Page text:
Kitty Goes to Washington Page 74

She smiled and lowered her gaze, giving a hint of amusement. “I'll tell you the short version. I was desperate. I was poor, I had two children, and lived in a world where no one blinked at poverty. An opportunity presented itself, and I took it. I vowed that I would never leave my children, like their father did. Not even death would take me from them.”

After a pause I said, “I suppose it worked.”

“I have never regretted it.”

Alette had very much proven herself adaptable to circumstance. The centuries would stretch on and she would still be here with her parlor, her pictures, and her children.

I fidgeted with the cup and saucer. “I should get going. I sort of have a date.”

“With that jaguar fellow, I presume?”

“Um, yeah.”

“Wait just a moment.” She left me to fidget with my tea. When she returned, she held a small jewelry box. She offered it to me. “I'd like you to have this.”

I opened it and found the diamond teardrop pendant on its gold chain. “Oh, Alette, you shouldn't—”

“It's something to remember me by. Do come and visit sometime.”

She clasped my hand, kissed my cheek, and we said goodbye.

Earlier that afternoon, I'd had one last room-service lunch with Ben. Cormac had already left town, without even saying goodbye. I was simultaneously offended and relieved.

As usual, Ben ate while he worked, shuffling through papers, turning away just long enough to open the door. He'd ordered a steak for me. Rare.

I sat at the table and nodded at the current folder. “What's this?”

“The FCC wants to investigate you for indecency.”


“Apparently, somewhere between fully clothed human and fur-covered wolf, you flashed breast on national broadcast television. They've gotten about a dozen complaints.”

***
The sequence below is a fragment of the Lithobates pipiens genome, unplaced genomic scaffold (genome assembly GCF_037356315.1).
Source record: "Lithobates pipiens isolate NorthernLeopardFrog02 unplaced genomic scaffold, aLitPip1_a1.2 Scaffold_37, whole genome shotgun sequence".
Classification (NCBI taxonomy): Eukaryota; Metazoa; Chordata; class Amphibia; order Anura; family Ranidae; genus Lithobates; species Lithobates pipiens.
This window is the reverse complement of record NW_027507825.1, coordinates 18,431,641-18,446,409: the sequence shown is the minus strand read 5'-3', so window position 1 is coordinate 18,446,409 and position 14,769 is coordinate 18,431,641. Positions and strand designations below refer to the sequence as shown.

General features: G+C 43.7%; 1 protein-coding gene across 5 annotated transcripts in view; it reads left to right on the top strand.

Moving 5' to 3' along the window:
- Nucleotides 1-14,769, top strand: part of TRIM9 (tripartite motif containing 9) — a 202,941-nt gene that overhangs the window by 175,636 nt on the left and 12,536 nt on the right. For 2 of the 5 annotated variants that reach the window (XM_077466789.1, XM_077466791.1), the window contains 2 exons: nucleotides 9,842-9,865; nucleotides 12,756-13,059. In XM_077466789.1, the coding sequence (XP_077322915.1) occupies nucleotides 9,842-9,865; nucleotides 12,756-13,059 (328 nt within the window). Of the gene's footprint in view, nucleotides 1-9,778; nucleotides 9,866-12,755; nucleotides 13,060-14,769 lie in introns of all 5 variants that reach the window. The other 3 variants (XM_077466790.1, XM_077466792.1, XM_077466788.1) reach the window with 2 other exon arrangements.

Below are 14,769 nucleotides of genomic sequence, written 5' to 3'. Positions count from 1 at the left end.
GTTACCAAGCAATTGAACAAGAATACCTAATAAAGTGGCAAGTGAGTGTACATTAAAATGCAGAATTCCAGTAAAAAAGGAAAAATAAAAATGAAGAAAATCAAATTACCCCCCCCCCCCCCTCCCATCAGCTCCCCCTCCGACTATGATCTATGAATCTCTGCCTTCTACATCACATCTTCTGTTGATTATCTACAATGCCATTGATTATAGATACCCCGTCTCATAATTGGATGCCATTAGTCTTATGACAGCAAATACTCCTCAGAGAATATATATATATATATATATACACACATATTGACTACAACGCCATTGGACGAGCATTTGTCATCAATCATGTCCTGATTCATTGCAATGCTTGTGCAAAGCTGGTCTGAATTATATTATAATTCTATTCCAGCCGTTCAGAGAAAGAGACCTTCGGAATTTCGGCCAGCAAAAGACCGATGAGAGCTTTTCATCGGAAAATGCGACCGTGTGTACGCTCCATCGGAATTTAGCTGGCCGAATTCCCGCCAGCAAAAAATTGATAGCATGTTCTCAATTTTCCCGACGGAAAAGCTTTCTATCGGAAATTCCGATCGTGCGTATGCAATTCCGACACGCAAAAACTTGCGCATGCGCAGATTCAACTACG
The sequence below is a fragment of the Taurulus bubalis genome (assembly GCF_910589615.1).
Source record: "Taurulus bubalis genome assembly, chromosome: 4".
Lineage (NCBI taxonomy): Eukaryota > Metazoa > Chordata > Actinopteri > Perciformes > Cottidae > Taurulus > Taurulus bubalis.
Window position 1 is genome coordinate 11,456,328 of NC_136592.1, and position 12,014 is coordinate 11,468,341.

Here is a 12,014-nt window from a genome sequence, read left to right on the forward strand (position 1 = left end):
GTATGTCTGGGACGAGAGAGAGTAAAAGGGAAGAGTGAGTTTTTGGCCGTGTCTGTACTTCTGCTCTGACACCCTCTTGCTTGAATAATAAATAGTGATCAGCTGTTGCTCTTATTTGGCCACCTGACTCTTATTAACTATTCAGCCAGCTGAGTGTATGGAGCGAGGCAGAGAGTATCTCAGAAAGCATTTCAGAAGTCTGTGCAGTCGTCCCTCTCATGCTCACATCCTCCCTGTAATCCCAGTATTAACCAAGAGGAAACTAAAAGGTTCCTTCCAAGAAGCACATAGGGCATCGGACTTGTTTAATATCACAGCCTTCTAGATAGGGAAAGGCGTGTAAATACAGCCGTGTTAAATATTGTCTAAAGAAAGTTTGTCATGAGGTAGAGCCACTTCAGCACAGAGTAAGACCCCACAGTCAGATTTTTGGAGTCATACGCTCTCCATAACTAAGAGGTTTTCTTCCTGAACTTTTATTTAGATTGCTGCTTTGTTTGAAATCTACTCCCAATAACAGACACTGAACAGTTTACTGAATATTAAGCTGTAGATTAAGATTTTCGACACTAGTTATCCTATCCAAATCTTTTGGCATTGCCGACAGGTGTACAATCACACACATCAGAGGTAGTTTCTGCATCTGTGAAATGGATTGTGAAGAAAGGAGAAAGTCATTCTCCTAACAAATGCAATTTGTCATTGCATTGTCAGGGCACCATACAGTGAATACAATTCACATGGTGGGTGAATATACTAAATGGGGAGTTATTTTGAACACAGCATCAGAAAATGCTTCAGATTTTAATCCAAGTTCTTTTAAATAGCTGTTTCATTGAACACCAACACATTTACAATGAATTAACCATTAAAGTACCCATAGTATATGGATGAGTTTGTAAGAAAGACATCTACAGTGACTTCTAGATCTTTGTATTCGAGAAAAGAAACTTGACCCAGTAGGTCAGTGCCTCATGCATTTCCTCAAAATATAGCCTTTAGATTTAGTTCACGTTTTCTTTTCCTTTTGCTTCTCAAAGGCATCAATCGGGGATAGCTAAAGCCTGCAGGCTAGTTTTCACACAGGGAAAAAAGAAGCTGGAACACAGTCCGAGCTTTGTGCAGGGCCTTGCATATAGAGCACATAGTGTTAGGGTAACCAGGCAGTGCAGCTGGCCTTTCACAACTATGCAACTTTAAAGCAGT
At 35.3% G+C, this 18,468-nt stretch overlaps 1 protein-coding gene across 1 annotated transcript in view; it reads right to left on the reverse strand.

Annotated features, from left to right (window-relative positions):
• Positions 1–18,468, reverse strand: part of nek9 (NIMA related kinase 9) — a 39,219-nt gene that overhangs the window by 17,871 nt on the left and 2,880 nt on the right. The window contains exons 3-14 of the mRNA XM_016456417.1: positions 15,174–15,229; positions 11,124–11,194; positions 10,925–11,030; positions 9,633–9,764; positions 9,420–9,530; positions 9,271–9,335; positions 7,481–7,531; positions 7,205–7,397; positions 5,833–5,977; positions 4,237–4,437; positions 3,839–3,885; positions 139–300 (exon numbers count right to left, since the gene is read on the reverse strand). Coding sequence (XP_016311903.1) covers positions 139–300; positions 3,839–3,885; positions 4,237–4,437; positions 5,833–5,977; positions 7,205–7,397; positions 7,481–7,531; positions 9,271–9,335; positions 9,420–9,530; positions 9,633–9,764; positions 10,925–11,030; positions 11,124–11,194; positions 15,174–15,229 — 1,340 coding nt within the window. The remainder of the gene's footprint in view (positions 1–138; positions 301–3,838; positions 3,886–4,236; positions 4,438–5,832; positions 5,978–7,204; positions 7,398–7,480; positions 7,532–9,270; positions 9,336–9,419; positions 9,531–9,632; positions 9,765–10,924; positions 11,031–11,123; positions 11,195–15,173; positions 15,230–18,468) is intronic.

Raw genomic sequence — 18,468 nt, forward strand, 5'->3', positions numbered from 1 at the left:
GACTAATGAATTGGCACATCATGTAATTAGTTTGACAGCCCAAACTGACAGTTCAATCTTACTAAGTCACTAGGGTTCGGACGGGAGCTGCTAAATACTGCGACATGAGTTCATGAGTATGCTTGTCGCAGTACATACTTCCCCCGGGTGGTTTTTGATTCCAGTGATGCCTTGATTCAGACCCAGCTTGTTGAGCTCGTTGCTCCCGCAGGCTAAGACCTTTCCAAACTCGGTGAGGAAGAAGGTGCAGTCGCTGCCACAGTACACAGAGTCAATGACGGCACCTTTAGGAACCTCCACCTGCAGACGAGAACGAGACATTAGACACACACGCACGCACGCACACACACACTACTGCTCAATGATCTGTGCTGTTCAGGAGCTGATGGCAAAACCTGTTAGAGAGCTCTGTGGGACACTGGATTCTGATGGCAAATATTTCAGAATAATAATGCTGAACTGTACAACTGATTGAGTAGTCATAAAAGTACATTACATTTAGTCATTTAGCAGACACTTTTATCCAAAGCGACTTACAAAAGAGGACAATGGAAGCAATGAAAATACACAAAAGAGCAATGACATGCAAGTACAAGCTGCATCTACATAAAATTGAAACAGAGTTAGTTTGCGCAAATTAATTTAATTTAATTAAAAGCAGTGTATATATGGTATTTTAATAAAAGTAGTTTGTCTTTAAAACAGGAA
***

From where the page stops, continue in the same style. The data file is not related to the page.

“You have got to be kidding me.” Flashing the TV audience had been the last thing on my mind.

“Nope. I rewatched the video, and sure enough, it's there. You have to be pretty fast with the pause button to catch it.”

I loved the idea of all the prudish reactionaries who must have taped the show, then sat there with their thumbs poised over the scan and pause buttons, searching for something to complain to the FCC about. And they're charging me with indecency?

“I'll tell you what—forward the complaint to Stockton. No, better—forward it to Duke.”

“Already done. I think it'll be pretty easy to argue the complaint and prove you had no responsibility for the broadcast.”

Damn straight. “I got a message from Stockton.” He'd left it on my cell phone during the hearings, like he'd called specifically at a time he knew I'd have my phone turned off so he could leave a message without having to talk to me. He'd sounded downright obsequious: “Kitty. It's Roger. Look, I'm probably the last guy you want to hear from. You'll probably never speak to me again. But I really wish you'd call me back. I've been asked about a follow-up show. I see us laying down a commentary track on the coverage from last night, you know? It could be a big move for both of us, career-wise. I really think you have a future in television. I want to do right by you. Thanks.”